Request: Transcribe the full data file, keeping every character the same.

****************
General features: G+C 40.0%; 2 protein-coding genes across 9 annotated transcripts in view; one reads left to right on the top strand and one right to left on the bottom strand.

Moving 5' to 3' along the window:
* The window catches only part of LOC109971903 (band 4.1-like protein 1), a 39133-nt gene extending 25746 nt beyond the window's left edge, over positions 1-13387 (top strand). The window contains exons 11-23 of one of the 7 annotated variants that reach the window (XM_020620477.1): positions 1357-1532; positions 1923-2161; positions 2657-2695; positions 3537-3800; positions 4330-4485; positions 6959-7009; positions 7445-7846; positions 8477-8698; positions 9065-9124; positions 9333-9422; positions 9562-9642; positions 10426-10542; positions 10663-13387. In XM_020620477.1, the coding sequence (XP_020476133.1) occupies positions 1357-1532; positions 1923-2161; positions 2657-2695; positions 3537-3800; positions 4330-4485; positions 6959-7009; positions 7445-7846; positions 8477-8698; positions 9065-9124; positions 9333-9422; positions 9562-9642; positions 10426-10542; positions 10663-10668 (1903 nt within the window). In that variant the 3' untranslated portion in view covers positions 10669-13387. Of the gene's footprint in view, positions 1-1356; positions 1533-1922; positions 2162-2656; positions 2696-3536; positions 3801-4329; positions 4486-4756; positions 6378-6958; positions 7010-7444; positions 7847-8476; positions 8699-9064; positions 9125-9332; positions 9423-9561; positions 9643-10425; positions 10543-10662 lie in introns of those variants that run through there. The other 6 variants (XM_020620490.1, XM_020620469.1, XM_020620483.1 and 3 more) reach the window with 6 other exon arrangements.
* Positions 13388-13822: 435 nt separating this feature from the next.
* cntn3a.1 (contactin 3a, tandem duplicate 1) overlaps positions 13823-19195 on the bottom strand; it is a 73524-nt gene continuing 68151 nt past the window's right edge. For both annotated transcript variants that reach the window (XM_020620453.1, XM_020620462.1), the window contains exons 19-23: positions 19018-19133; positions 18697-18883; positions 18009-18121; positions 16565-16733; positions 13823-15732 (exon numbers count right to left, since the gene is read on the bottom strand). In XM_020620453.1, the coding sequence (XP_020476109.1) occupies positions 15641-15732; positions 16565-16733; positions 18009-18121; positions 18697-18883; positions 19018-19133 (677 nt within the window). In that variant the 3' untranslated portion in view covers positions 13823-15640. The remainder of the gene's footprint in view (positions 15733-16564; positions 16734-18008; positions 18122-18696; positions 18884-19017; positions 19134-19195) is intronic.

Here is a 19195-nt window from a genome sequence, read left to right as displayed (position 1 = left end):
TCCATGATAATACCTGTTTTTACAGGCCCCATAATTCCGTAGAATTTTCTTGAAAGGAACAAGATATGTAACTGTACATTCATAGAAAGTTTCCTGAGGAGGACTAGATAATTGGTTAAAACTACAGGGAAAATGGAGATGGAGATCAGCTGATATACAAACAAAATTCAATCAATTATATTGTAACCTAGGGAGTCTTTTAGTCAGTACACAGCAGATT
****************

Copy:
General features: G+C 40.0%; 2 protein-coding genes across 9 annotated transcripts in view; one reads left to right on the top strand and one right to left on the bottom strand.

Moving 5' to 3' along the window:
* The window catches only part of LOC109971903 (band 4.1-like protein 1), a 39133-nt gene extending 25746 nt beyond the window's left edge, over positions 1-13387 (top strand). The window contains exons 11-23 of one of the 7 annotated variants that reach the window (XM_020620477.1): positions 1357-1532; positions 1923-2161; positions 2657-2695; positions 3537-3800; positions 4330-4485; positions 6959-7009; positions 7445-7846; positions 8477-8698; positions 9065-9124; positions 9333-9422; positions 9562-9642; positions 10426-10542; positions 10663-13387. In XM_020620477.1, the coding sequence (XP_020476133.1) occupies positions 1357-1532; positions 1923-2161; positions 2657-2695; positions 3537-3800; positions 4330-4485; positions 6959-7009; positions 7445-7846; positions 8477-8698; positions 9065-9124; positions 9333-9422; positions 9562-9642; positions 10426-10542; positions 10663-10668 (1903 nt within the window). In that variant the 3' untranslated portion in view covers positions 10669-13387. Of the gene's footprint in view, positions 1-1356; positions 1533-1922; positions 2162-2656; positions 2696-3536; positions 3801-4329; positions 4486-4756; positions 6378-6958; positions 7010-7444; positions 7847-8476; positions 8699-9064; positions 9125-9332; positions 9423-9561; positions 9643-10425; positions 10543-10662 lie in introns of those variants that run through there. The other 6 variants (XM_020620490.1, XM_020620469.1, XM_020620483.1 and 3 more) reach the window with 6 other exon arrangements.
* Positions 13388-13822: 435 nt separating this feature from the next.
* cntn3a.1 (contactin 3a, tandem duplicate 1) overlaps positions 13823-19195 on the bottom strand; it is a 73524-nt gene continuing 68151 nt past the window's right edge. For both annotated transcript variants that reach the window (XM_020620453.1, XM_020620462.1), the window contains exons 19-23: positions 19018-19133; positions 18697-18883; positions 18009-18121; positions 16565-16733; positions 13823-15732 (exon numbers count right to left, since the gene is read on the bottom strand). In XM_020620453.1, the coding sequence (XP_020476109.1) occupies positions 15641-15732; positions 16565-16733; positions 18009-18121; positions 18697-18883; positions 19018-19133 (677 nt within the window). In that variant the 3' untranslated portion in view covers positions 13823-15640. The remainder of the gene's footprint in view (positions 15733-16564; positions 16734-18008; positions 18122-18696; positions 18884-19017; positions 19134-19195) is intronic.

Here is a 19195-nt window from a genome sequence, read left to right as displayed (position 1 = left end):
TCCATGATAATACCTGTTTTTACAGGCCCCATAATTCCGTAGAATTTTCTTGAAAGGAACAAGATATGTAACTGTACATTCATAGAAAGTTTCCTGAGGAGGACTAGATAATTGGTTAAAACTACAGGGAAAATGGAGATGGAGATCAGCTGATATACAAACAAAATTCAATCAATTATATTGTAACCTAGGGAGTCTTTTAGTCAGTACACAGCAGATT